After his surrender in 1847 he devoted himself anew to theology and philosophy, and composed a philosophical treatise, of which a French translation was published in 1858 under the title of Rappel d l'intelligent. Avis a l'indif Brent. He also wrote a book on the Arab horse. He died at Damascus on the 26th of May 1883.

Prisoner of the Apaches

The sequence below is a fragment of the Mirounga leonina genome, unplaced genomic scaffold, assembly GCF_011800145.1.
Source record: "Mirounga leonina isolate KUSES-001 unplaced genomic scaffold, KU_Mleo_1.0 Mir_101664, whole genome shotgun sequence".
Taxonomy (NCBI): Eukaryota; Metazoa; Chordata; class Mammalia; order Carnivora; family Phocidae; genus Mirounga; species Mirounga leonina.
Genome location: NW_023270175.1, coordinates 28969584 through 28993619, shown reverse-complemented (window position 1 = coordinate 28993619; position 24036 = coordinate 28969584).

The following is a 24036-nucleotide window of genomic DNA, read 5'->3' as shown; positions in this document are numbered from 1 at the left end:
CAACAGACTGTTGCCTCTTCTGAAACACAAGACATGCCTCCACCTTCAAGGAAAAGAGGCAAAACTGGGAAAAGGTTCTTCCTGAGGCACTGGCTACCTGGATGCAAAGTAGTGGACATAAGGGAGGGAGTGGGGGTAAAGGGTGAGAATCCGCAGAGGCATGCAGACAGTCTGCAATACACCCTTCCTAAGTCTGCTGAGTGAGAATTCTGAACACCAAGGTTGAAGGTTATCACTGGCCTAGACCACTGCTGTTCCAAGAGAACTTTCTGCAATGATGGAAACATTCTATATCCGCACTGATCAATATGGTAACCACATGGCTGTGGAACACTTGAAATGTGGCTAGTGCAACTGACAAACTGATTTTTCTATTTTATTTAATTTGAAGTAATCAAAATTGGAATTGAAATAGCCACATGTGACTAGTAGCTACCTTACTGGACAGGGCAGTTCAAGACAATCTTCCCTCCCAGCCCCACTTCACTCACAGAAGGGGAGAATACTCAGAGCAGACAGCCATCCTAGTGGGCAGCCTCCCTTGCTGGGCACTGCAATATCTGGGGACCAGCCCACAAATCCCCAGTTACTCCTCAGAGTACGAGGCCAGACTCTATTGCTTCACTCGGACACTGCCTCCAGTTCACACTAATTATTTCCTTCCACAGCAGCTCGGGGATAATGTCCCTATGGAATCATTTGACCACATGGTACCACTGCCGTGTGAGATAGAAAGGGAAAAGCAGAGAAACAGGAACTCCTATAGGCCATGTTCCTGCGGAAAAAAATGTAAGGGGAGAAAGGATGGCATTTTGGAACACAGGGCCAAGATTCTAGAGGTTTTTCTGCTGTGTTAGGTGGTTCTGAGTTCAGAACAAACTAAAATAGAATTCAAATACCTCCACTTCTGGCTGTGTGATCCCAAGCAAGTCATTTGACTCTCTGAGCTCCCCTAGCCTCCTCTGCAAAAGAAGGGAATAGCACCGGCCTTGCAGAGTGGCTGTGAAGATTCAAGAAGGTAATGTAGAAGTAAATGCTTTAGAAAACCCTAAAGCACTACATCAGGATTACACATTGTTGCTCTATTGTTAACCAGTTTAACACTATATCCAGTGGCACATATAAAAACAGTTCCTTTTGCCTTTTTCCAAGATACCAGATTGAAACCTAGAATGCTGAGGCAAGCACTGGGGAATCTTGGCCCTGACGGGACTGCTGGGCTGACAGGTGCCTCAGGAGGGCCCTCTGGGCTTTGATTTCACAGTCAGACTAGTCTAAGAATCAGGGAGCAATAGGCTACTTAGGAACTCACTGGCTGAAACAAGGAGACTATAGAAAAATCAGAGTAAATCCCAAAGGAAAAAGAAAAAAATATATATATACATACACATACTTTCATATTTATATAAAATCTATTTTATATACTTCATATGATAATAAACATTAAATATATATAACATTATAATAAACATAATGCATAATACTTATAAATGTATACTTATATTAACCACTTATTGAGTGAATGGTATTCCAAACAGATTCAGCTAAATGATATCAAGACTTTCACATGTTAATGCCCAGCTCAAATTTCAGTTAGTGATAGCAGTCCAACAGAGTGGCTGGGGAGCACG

In 1929, the Spanish teacher Myrtle Love, from the town of Isleta, New Mexico, west of Texas, who was very interested in old west history, received a phone call from the El Paso sheriff saying that there was a man under arrest with a very interesting story to tell. The man’s name was Race Compton and was arrested when found sleeping in a rail road freight car. He looked like a vagabond. He told Miss Love that he was going to get dynamite and excavation equipment so he could go back to an old cave that had been sealed off by the Indians and presumably inside contained millions of dollars in gold ingots and gold coins.Compton said “in 1859, the stage coaches were hard at work transporting people, mail, promissory notes and some times large sums of gold. Stations for the stage coaches were established along the region of the Trans- Pecos for passengers and conductors to eat. One of these stations was in Eagle Springs, Texas located at the foot of Eagle Mountain, about 15 miles south of Van Horn and 12 miles north east of Indian Hot Springs.Big Foot Wallace was a famous adventurer and Texas Ranger. He was one of the stage coach conductors, along with Joea Peacock who was only 19 but had been involved in several incidents with fugitives and Indians and had killed a few men.During these times, bands of Apaches were very active in their incursions along the Texas territories. Their Chief, Victorio was commanding the major part of these rebel Indians. Even thou it was said that Chief Victorio was white and that he had been kidnapped as a child from Coahuila, Mexico, he had a peculiar hatred towards the white men.During one of the stage coach runs, the Apaches attacked and in some 20 minutes killed two passengers and one of the station attendants. The horses were stolen and Peacock was hurt in the leg by an arrow and taken prisoner by the Indians. The Apaches and their prisoner rode none stop on horse back to the Tres Castillos Mountains in Chihuahua, Mexico. This is about 20 miles south of the Rio Grand River where they felt safe from the Texas Rangers, the Calvary and the Mexican soldiers. The prisoner’s wound was not bad, but it was taken care of by a young Indian woman named Juanita, presumed to be Chief Victorio’s daughter. Victorio tried to kill the prisoner several times but Juanita kept him from it because she had fallen in love with the prisoner.At night the young Indian woman and the white prisoner would get together in secret. She tried to get him to marry her, but he was very cautious for he knew that she was the only reason he was still alive.Finally Peacock said he would marry her only if she would tell him were Chief Victorio had hidden the treasure. He was intrigued by what he saw, the Indians were carrying off gold ingots probably stolen from a train robbery and taking them to Mexico to trade for rifles and ammunition.Juanita told him that the gold was being stored in a cave in the Eagle Mountains, close to were Peacock had been taken prisoner. She told him he could get there by going thru Hot Indian Springs. She also told him that the entrance was well hidden in the rocks and that he had to crawl on all fours to get in because the entrance was very small. Juanita told him that she had gone to the cave many times with her father and that she remembered seeing dozens of gold ingots, many bags with gold coins and chests full of religious artifacts and jewelry stashed away in the back of the cave. Her father had mentioned to her that it would take some 50 mules to transport all that had been stolen and hidden in the cave for years.Afterwards, when Victorio and several of his warriors were taking gold ingots to trade for guns, they were spotted by soldiers on the old Indian path. One Indian woman was hurt and two soldiers died that day.After this, Victorio was afraid that the location and contents of the cave would be investigated and discovered. So they got out what they were going to need and sealed off the small entrance with rocks making it look like part of the same mountain. Even so, Juanita told her lover she could find the entrance to the cave with no problem. That night, Peacock planned his escape thinking that with all that he knew he could find the cave without the help of anyone.Finally, one day, Victorio and his men left on an incursion into Chihuahua, leaving only women, children and the elderly in camp. With Juanita’s help, Peacock got a horse and water. He promised the young Indian he would be back for her as soon as possible. The prisoner left for the mountains and crossed the desert. After several days, he finally arrived at Eagle Springs.It is a long story. Peacock after resting, decided to begin the search with out any luck. Probably because sometimes what one person describes, is not what another person sees. Discouraged, he returned to his old job with the stage coaches while the Indians were being eliminated by the Texas Rangers and the Mexican soldiers. Finally, in the Tres Castillos Mountains, in June of 1880, Victorio, some 60 warriors and 18 women, including Juanita, were killed. All of those who knew of the location of the hidden cave where gone, the enormous treasure was lost.In 1895, Peacock met Peace Compton that was a gold prospector and because of the interest of both of them for gold, the ex Apache prisoner told him of Victorio’s cave. They spent 15 years looking for the treasure. In 1915 Peacock died. Compton kept the ranch they had and continued looking for the cave, although he sometimes had to work to be able to buy dynamite and food.In the end, he told Miss Love that as soon as he got out of jail, he would go back to the mountains to dynamite the cave he had finally found, approximately 5 miles east of Hot Indian Springs and south of the old Indian path. He described the place to be about one day on horse back, south of Sierra Blanca and a half day west of Hot Indian Springs. He added to Love that a torrential rainfall had removed some of the rocks that covered the entrance to the cave and that he only had to dynamite the rocks that were left.Compton was never heard of after leaving jail. An old resident of Sierra Blanca that had met him, said that he had died of a heart attack on his way back to the mountains and that he had been buried in Sierra Blanca.The history of the lost treasure of Victorio is still alive. Everything suggests that the gold ingots, the bags of gold coins and the chests of jewelry are still in the mountains. What you need is a sense of adventure, good research, patience, and last but not least, good detection equipment